Including tomatoes and watermelon in your diet will give you the lycopene health benefits. Lycopene is an antioxidant that gives a red color to fruits and vegetables. While scientists have yet to quantify a recommended daily allowance of this nutrient, research continues to find that lycopene helps prevent a growing number of diseases, especially cancer.
Lycopene as Antioxidant
Antioxidants like lycopene prevent the byproducts of the body's consumption of oxygen from damaging cells or causing chronic illnesses. This preventive action can slow down signs of aging while helping organs operate more efficiently. Lycopene acts in this beneficial capacity within the cardiovascular, circulatory, gastrointestinal, nervous, reproductive and skeletal systems. It also plays this role within the skin, helping it resist damage from the sun's ultraviolet rays. All of these protective effects within different parts of the body help slow down signs of aging in general and increase longevity.
An Ounce of Prevention
Researchers continue to study lycopene's role in preventing degenerative diseases. Scientists have confirmed this is the case for many health problems and conditions associated with aging, including:
- Brain and nervous system decay: Lycopene helps repair genetic material and prevents age-related degeneration of nervous system tissues and brain cells.
- Cancer: The nutrient's role as an antioxidant protects individual cells against damage that could pave the way toward cancerous developments. Lycopene also inhibits growth of cancerous cells. Studies have found lycopene reduces the risk of breast, cervical, gastrointestinal, colorectal, lung, prostate and skin cancers.
- Circulatory problems: Studies have linked lycopene with a reduced risk for high levels of bad cholesterol and clogged arteries, clinically known as atheroscerosis. The nutrient actually deters production of bad types of cholesterols while promoting helathier cholesterols. Researchers are still trying to determine the full extent to which lycopene helps prevent other types of cardiovascular diseases, including heart attack, stroke and high blood pressure.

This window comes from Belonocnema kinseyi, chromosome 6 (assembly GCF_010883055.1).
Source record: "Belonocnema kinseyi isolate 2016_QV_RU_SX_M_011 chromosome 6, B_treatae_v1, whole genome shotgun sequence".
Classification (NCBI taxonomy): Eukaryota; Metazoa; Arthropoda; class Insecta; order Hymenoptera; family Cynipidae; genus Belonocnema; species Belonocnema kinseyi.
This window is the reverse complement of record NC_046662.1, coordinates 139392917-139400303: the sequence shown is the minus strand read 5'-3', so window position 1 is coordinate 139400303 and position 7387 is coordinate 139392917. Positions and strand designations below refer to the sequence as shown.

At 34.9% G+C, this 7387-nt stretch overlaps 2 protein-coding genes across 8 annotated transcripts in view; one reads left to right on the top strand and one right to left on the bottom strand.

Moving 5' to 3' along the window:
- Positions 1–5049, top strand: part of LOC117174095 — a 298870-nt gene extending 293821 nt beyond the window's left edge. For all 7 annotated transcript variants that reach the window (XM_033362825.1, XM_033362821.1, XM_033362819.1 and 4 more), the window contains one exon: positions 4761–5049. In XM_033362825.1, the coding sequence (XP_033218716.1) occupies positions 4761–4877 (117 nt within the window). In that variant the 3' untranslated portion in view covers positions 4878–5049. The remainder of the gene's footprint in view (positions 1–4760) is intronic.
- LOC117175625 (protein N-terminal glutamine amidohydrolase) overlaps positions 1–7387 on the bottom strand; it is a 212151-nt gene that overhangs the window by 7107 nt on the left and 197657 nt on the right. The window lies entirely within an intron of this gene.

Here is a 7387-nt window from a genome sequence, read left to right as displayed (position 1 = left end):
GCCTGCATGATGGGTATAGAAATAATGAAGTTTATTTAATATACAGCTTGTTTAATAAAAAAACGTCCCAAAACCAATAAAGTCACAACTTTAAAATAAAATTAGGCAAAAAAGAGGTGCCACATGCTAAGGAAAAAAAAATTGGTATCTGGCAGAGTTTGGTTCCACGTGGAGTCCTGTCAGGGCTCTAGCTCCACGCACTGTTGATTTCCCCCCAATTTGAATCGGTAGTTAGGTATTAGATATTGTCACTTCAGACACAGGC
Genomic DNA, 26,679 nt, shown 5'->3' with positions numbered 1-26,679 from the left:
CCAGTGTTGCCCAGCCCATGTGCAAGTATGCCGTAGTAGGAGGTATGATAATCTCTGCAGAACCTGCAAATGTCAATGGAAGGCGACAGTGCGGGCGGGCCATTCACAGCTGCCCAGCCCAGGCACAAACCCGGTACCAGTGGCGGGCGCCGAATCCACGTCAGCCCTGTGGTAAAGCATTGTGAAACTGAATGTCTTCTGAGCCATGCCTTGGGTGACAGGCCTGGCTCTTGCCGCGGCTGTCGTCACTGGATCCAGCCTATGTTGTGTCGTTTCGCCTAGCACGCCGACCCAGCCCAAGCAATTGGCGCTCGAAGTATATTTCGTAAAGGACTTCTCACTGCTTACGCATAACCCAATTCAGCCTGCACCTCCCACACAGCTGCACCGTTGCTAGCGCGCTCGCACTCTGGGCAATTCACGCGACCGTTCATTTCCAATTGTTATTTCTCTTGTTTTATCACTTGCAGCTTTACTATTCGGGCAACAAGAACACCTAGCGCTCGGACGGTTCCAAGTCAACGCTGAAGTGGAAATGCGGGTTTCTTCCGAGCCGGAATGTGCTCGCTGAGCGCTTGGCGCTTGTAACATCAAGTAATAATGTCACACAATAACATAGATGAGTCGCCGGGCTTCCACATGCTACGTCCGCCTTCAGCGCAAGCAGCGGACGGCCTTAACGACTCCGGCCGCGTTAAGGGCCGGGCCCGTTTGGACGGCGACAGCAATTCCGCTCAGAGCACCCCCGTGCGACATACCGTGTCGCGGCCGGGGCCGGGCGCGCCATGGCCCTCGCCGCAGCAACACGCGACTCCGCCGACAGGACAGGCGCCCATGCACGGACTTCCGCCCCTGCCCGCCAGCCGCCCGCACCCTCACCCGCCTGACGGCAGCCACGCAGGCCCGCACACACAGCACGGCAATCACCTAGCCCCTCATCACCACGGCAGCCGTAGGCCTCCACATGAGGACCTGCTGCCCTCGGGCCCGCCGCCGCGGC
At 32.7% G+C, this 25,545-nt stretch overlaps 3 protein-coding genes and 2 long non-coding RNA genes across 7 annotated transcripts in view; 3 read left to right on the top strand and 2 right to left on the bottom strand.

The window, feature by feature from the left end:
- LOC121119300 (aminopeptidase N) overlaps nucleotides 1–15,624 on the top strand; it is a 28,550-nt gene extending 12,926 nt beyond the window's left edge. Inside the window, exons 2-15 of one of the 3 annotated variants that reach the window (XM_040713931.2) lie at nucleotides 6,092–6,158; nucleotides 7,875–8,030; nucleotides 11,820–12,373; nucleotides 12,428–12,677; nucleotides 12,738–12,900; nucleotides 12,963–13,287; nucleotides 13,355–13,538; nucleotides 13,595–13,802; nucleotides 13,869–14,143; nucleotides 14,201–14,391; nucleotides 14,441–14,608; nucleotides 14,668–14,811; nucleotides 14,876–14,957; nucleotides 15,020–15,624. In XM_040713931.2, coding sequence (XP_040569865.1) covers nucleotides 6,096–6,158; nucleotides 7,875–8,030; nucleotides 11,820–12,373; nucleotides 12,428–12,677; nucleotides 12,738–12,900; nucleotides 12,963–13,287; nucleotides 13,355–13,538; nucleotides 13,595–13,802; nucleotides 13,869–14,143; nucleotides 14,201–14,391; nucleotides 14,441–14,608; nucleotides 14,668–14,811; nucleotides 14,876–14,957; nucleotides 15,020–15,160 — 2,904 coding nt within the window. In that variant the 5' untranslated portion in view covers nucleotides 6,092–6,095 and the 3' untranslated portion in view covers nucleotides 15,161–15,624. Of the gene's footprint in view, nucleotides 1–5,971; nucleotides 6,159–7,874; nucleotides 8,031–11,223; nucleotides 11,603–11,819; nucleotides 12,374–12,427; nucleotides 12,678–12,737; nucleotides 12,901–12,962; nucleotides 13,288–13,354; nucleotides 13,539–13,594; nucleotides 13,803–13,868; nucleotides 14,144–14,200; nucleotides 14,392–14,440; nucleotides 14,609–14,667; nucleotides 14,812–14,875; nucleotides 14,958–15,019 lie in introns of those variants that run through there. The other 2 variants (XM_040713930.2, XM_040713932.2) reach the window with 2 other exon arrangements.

- Kidney disease: The antioxidant effects of lycopene help keep kidneys functioning reguarly and prevent renal failures.
- Osteoporosis: Lycopene helps stave off bone loss that leads to brittleness and shrinkage of the skeletal system.
- Skin damage: Lycopene helps protect the skin against damage from sunlight, reducing the likelihood of sunburns and wrinkling in addition to skin cancers.
- Vision Loss: The nutrient maintains good eyesight and reduces the risk of blindess and other vision-damaging conditions.
Where it Works
The nutrient is said to benefit the parts of the body where lycopene is stored and aggregated. Within the human body, lycopene is present in the adrenal glands, blood, breasts, colon, liver, lungs, prostate, skin and testicles.
A Tomato a Day
Lycopene health benefits are best realized from eating food containing the nutrient, rather than through vitamin supplements. Interestingly, cooking liberates lycopene rather than reducing its efficacy as is the case with other vitamins and minerals. Some of the most efficient ways to incorporate lycopene into your diet are tomato sauce, salsa and ketchup. Apparently, many people have a lot of room to improve this part of their diets: The Center for Food and Nutrition Policy says that 40 percent of Americans don't consume a single tomato-related product on any given day.
Lycopene Health Benefits
While a recommended daily allowance of lycopene has yet to be determined, some nutritionists suggest ten servings per week of foods rich in the nutrient. Others simply say that the more lycopene you include in your diet, the healthier you will be in the long run. Consume lycopene in balance with the vitamins and mineras that do have recommended daily allowances. Researchers are studying whether lycopene might enhance the action of other nutrients and vice versa. So it's very possibe that lycopene's benefits are increased by other vitamins and nutrients.